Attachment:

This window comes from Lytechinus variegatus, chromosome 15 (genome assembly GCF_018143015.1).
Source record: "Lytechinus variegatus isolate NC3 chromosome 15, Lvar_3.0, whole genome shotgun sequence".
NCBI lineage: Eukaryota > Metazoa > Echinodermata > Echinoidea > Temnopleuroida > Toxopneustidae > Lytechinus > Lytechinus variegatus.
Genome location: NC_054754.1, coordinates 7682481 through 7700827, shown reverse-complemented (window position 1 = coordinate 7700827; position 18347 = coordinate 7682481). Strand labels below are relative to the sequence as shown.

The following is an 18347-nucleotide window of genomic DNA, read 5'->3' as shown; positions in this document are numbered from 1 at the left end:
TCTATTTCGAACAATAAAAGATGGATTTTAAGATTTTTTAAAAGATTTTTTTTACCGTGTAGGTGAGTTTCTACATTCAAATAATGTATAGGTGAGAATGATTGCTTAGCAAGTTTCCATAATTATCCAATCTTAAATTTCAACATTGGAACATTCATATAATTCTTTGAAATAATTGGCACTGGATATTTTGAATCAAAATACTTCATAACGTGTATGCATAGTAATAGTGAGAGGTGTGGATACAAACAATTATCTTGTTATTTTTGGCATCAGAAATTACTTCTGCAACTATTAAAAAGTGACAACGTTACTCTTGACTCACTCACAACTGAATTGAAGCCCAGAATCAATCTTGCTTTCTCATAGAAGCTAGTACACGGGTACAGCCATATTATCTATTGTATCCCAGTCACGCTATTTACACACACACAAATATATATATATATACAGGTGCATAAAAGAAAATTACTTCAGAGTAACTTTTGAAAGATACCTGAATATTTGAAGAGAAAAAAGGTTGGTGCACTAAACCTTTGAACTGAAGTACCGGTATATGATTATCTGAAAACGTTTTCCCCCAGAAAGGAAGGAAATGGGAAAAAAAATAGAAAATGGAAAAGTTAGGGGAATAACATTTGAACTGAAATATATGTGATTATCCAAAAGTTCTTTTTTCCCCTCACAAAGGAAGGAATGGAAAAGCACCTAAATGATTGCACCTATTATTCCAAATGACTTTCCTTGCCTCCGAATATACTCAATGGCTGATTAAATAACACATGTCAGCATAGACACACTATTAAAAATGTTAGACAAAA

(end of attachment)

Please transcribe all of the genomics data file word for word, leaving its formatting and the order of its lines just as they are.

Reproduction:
This window comes from Lytechinus variegatus, chromosome 15 (genome assembly GCF_018143015.1).
Source record: "Lytechinus variegatus isolate NC3 chromosome 15, Lvar_3.0, whole genome shotgun sequence".
NCBI lineage: Eukaryota > Metazoa > Echinodermata > Echinoidea > Temnopleuroida > Toxopneustidae > Lytechinus > Lytechinus variegatus.
Genome location: NC_054754.1, coordinates 7682481 through 7700827, shown reverse-complemented (window position 1 = coordinate 7700827; position 18347 = coordinate 7682481). Strand labels below are relative to the sequence as shown.

The following is an 18347-nucleotide window of genomic DNA, read 5'->3' as shown; positions in this document are numbered from 1 at the left end:
TCTATTTCGAACAATAAAAGATGGATTTTAAGATTTTTTAAAAGATTTTTTTTACCGTGTAGGTGAGTTTCTACATTCAAATAATGTATAGGTGAGAATGATTGCTTAGCAAGTTTCCATAATTATCCAATCTTAAATTTCAACATTGGAACATTCATATAATTCTTTGAAATAATTGGCACTGGATATTTTGAATCAAAATACTTCATAACGTGTATGCATAGTAATAGTGAGAGGTGTGGATACAAACAATTATCTTGTTATTTTTGGCATCAGAAATTACTTCTGCAACTATTAAAAAGTGACAACGTTACTCTTGACTCACTCACAACTGAATTGAAGCCCAGAATCAATCTTGCTTTCTCATAGAAGCTAGTACACGGGTACAGCCATATTATCTATTGTATCCCAGTCACGCTATTTACACACACACAAATATATATATATATACAGGTGCATAAAAGAAAATTACTTCAGAGTAACTTTTGAAAGATACCTGAATATTTGAAGAGAAAAAAGGTTGGTGCACTAAACCTTTGAACTGAAGTACCGGTATATGATTATCTGAAAACGTTTTCCCCCAGAAAGGAAGGAAATGGGAAAAAAAATAGAAAATGGAAAAGTTAGGGGAATAACATTTGAACTGAAATATATGTGATTATCCAAAAGTTCTTTTTTCCCCTCACAAAGGAAGGAATGGAAAAGCACCTAAATGATTGCACCTATTATTCCAAATGACTTTCCTTGCCTCCGAATATACTCAATGGCTGATTAAATAACACATGTCAGCATAGACACACTATTAAAAATGTTAGACAAAA